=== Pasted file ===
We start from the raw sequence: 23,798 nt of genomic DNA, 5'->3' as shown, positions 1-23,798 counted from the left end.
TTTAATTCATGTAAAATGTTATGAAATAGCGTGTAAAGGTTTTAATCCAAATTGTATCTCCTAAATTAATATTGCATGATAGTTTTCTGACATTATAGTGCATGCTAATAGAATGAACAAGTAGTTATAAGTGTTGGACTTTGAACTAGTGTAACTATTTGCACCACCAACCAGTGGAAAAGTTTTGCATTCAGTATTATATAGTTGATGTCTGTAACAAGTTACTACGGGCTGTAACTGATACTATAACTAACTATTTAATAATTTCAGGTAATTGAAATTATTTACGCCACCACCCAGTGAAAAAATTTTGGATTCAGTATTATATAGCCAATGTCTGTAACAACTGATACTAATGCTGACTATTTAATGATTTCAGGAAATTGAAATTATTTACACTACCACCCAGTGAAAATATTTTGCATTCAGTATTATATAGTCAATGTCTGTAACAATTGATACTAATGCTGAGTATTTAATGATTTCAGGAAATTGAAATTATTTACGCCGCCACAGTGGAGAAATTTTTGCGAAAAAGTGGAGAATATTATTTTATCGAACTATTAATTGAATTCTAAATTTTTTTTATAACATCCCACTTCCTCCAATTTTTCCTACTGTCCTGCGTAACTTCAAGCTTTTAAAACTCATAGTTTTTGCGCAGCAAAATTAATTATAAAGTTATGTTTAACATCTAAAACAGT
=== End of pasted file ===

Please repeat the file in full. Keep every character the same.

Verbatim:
We start from the raw sequence: 23,798 nt of genomic DNA, 5'->3' as shown, positions 1-23,798 counted from the left end.
TTTAATTCATGTAAAATGTTATGAAATAGCGTGTAAAGGTTTTAATCCAAATTGTATCTCCTAAATTAATATTGCATGATAGTTTTCTGACATTATAGTGCATGCTAATAGAATGAACAAGTAGTTATAAGTGTTGGACTTTGAACTAGTGTAACTATTTGCACCACCAACCAGTGGAAAAGTTTTGCATTCAGTATTATATAGTTGATGTCTGTAACAAGTTACTACGGGCTGTAACTGATACTATAACTAACTATTTAATAATTTCAGGTAATTGAAATTATTTACGCCACCACCCAGTGAAAAAATTTTGGATTCAGTATTATATAGCCAATGTCTGTAACAACTGATACTAATGCTGACTATTTAATGATTTCAGGAAATTGAAATTATTTACACTACCACCCAGTGAAAATATTTTGCATTCAGTATTATATAGTCAATGTCTGTAACAATTGATACTAATGCTGAGTATTTAATGATTTCAGGAAATTGAAATTATTTACGCCGCCACAGTGGAGAAATTTTTGCGAAAAAGTGGAGAATATTATTTTATCGAACTATTAATTGAATTCTAAATTTTTTTTATAACATCCCACTTCCTCCAATTTTTCCTACTGTCCTGCGTAACTTCAAGCTTTTAAAACTCATAGTTTTTGCGCAGCAAAATTAATTATAAAGTTATGTTTAACATCTAAAACAGT